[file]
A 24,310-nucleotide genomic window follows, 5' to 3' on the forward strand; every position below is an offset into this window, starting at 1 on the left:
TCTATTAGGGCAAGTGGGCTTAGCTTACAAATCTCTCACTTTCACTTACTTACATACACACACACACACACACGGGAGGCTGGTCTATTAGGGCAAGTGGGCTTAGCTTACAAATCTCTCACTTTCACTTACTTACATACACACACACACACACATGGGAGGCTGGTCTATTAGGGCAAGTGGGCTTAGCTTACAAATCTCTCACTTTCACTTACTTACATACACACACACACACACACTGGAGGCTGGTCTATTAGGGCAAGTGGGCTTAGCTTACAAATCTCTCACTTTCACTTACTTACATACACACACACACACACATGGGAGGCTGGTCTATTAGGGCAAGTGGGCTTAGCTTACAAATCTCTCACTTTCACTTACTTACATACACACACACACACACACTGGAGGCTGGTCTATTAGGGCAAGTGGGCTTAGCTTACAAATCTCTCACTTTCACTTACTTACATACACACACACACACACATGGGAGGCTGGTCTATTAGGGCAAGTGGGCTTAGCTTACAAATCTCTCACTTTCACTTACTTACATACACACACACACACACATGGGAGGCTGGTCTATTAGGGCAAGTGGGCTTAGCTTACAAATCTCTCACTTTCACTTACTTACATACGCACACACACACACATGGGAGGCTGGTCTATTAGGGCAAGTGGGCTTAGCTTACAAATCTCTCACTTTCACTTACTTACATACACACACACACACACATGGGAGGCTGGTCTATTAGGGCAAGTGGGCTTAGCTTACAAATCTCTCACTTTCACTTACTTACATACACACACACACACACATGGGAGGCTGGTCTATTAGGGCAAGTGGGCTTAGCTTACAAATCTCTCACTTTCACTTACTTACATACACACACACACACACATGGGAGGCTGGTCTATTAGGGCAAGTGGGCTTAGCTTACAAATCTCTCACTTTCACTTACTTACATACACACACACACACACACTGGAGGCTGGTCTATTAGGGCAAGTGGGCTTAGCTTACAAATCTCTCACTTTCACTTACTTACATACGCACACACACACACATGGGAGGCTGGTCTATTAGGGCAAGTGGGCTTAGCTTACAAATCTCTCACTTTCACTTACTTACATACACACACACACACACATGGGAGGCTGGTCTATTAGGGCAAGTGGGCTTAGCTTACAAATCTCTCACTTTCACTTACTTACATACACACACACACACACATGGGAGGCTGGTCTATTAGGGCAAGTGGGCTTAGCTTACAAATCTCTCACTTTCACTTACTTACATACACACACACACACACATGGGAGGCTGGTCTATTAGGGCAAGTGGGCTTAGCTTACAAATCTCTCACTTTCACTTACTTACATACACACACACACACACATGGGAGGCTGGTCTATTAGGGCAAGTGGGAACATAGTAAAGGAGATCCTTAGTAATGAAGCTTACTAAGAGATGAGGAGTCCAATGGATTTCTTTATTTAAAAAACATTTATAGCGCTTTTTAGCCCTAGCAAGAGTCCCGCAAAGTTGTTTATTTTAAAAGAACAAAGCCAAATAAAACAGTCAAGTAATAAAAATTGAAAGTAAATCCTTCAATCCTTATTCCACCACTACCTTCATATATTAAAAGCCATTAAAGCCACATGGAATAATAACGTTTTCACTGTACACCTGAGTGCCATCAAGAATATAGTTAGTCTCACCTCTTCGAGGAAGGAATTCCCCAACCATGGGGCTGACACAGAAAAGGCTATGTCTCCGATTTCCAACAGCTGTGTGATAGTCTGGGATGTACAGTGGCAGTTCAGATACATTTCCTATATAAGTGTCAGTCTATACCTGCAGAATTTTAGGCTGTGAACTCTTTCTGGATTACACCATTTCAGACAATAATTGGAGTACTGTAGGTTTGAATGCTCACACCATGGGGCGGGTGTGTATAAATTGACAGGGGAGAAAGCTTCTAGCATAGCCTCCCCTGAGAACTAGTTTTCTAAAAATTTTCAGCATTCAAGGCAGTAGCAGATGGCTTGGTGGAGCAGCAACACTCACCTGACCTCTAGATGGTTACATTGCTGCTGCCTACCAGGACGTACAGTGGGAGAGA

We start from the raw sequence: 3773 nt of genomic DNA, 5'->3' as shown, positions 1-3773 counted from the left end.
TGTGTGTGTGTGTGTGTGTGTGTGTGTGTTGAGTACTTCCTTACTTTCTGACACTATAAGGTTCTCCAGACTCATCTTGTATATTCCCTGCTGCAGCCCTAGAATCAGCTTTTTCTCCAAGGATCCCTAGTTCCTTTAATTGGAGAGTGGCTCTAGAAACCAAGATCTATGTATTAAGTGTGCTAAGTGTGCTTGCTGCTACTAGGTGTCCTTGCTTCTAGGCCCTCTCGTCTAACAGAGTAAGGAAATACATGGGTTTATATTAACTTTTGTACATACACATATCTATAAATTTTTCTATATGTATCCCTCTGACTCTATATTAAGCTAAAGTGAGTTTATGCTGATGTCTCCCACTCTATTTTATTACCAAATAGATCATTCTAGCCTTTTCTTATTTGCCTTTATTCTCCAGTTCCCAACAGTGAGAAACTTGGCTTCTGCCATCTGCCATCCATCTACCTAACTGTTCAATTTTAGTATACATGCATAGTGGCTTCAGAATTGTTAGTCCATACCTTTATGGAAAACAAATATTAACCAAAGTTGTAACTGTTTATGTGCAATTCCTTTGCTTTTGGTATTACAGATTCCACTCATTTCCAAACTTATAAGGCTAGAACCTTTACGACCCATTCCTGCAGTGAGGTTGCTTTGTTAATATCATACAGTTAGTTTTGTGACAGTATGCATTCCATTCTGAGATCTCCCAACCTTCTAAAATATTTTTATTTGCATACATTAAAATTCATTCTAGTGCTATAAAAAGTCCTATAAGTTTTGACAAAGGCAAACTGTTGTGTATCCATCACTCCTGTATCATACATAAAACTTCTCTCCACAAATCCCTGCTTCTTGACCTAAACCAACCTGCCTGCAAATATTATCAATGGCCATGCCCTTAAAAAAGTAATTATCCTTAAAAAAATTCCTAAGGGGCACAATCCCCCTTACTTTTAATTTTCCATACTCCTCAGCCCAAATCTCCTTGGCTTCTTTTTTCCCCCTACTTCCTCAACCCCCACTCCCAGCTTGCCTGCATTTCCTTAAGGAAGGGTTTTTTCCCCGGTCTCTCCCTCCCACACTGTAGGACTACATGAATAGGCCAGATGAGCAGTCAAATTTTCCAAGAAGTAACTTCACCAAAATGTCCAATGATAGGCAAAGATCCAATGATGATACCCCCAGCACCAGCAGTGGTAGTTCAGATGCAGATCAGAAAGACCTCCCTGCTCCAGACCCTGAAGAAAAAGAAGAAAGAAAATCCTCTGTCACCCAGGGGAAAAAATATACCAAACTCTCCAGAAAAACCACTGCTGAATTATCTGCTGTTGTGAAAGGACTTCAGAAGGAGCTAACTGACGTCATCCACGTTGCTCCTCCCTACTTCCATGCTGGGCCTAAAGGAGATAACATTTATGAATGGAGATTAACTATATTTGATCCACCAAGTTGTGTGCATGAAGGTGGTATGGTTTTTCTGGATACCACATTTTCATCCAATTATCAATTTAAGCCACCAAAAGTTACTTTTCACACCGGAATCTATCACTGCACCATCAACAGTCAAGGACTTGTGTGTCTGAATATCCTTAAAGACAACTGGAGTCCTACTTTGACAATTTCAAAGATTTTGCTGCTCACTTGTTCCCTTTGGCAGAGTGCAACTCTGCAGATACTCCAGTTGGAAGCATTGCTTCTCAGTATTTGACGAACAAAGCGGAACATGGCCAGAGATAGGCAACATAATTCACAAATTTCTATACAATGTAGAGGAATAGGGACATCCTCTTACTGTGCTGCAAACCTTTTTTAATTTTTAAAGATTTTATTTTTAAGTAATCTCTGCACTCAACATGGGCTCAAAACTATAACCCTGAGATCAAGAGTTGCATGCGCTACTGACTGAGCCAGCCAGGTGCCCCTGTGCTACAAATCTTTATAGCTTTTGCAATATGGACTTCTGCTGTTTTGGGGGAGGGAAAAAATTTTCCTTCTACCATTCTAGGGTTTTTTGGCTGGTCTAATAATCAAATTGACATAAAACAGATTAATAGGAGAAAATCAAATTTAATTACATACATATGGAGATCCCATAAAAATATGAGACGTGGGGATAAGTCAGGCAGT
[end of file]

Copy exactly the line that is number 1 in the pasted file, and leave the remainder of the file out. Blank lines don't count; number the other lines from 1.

A 24,310-nucleotide genomic window follows, 5' to 3' on the forward strand; every position below is an offset into this window, starting at 1 on the left: